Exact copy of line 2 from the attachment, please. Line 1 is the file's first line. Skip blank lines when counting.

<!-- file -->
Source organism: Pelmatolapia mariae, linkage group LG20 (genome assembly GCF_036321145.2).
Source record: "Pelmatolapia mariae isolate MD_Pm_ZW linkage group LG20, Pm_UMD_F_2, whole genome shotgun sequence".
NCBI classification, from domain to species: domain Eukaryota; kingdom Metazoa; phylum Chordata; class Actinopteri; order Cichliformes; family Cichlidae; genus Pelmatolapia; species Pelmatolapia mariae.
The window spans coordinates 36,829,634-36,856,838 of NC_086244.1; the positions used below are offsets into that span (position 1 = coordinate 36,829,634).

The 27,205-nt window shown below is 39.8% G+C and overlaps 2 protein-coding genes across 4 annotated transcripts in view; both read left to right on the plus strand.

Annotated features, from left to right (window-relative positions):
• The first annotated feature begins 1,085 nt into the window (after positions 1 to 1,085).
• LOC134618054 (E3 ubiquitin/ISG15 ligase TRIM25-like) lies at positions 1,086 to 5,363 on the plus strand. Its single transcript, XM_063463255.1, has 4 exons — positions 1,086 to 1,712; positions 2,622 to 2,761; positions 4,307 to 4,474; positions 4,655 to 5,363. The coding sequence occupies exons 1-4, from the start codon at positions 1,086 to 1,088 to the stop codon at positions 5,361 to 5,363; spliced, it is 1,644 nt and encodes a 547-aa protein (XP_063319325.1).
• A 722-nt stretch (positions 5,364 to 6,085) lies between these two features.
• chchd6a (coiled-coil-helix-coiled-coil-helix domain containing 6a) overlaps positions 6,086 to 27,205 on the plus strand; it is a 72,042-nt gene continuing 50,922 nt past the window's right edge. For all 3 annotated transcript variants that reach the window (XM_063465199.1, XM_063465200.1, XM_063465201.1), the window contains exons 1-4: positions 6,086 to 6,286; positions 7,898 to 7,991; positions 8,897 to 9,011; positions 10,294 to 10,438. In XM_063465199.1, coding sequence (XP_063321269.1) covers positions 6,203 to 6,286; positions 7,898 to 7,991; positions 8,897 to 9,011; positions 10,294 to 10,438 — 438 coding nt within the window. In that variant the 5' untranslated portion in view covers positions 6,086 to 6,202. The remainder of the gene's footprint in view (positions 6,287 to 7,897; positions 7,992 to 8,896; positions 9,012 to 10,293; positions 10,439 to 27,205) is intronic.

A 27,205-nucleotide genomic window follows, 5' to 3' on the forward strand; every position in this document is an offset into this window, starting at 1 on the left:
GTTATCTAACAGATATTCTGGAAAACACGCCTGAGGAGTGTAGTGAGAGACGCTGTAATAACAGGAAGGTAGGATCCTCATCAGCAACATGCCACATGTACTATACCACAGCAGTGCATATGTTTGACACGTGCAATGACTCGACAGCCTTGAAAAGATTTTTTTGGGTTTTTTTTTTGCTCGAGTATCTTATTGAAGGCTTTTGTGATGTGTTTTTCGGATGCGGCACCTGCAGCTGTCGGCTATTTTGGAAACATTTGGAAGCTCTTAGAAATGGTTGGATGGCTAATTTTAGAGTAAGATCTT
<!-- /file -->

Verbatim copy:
Source record: "Pelmatolapia mariae isolate MD_Pm_ZW linkage group LG20, Pm_UMD_F_2, whole genome shotgun sequence".